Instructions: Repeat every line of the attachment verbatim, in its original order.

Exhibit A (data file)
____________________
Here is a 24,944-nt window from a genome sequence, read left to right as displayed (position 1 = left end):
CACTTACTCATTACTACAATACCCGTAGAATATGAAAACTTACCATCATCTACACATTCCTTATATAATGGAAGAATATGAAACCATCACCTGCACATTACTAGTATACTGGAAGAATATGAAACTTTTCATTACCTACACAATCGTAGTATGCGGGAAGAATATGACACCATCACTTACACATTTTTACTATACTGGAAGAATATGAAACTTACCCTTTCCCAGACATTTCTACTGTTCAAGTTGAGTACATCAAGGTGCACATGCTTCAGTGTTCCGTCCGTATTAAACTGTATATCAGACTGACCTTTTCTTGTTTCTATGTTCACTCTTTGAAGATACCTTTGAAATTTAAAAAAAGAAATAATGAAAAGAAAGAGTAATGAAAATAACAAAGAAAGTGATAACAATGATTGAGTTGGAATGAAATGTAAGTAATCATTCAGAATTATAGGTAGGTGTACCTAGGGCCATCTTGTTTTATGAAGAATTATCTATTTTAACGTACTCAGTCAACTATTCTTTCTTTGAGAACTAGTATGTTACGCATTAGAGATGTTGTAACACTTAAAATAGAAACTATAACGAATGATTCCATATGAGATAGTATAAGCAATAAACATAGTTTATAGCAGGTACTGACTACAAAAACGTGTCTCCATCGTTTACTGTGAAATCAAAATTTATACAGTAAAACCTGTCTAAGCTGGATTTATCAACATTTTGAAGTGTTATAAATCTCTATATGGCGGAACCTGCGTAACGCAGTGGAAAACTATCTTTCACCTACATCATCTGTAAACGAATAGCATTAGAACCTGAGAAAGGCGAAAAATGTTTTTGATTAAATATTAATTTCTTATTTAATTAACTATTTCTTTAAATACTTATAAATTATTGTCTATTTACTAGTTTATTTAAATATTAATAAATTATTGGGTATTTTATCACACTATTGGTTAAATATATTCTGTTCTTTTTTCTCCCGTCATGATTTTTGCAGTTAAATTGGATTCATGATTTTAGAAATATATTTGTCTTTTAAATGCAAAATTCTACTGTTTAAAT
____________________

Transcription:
Here is a 24,944-nt window from a genome sequence, read left to right as displayed (position 1 = left end):
CACTTACTCATTACTACAATACCCGTAGAATATGAAAACTTACCATCATCTACACATTCCTTATATAATGGAAGAATATGAAACCATCACCTGCACATTACTAGTATACTGGAAGAATATGAAACTTTTCATTACCTACACAATCGTAGTATGCGGGAAGAATATGACACCATCACTTACACATTTTTACTATACTGGAAGAATATGAAACTTACCCTTTCCCAGACATTTCTACTGTTCAAGTTGAGTACATCAAGGTGCACATGCTTCAGTGTTCCGTCCGTATTAAACTGTATATCAGACTGACCTTTTCTTGTTTCTATGTTCACTCTTTGAAGATACCTTTGAAATTTAAAAAAAGAAATAATGAAAAGAAAGAGTAATGAAAATAACAAAGAAAGTGATAACAATGATTGAGTTGGAATGAAATGTAAGTAATCATTCAGAATTATAGGTAGGTGTACCTAGGGCCATCTTGTTTTATGAAGAATTATCTATTTTAACGTACTCAGTCAACTATTCTTTCTTTGAGAACTAGTATGTTACGCATTAGAGATGTTGTAACACTTAAAATAGAAACTATAACGAATGATTCCATATGAGATAGTATAAGCAATAAACATAGTTTATAGCAGGTACTGACTACAAAAACGTGTCTCCATCGTTTACTGTGAAATCAAAATTTATACAGTAAAACCTGTCTAAGCTGGATTTATCAACATTTTGAAGTGTTATAAATCTCTATATGGCGGAACCTGCGTAACGCAGTGGAAAACTATCTTTCACCTACATCATCTGTAAACGAATAGCATTAGAACCTGAGAAAGGCGAAAAATGTTTTTGATTAAATATTAATTTCTTATTTAATTAACTATTTCTTTAAATACTTATAAATTATTGTCTATTTACTAGTTTATTTAAATATTAATAAATTATTGGGTATTTTATCACACTATTGGTTAAATATATTCTGTTCTTTTTTCTCCCGTCATGATTTTTGCAGTTAAATTGGATTCATGATTTTAGAAATATATTTGTCTTTTAAATGCAAAATTCTACTGTTTAAAT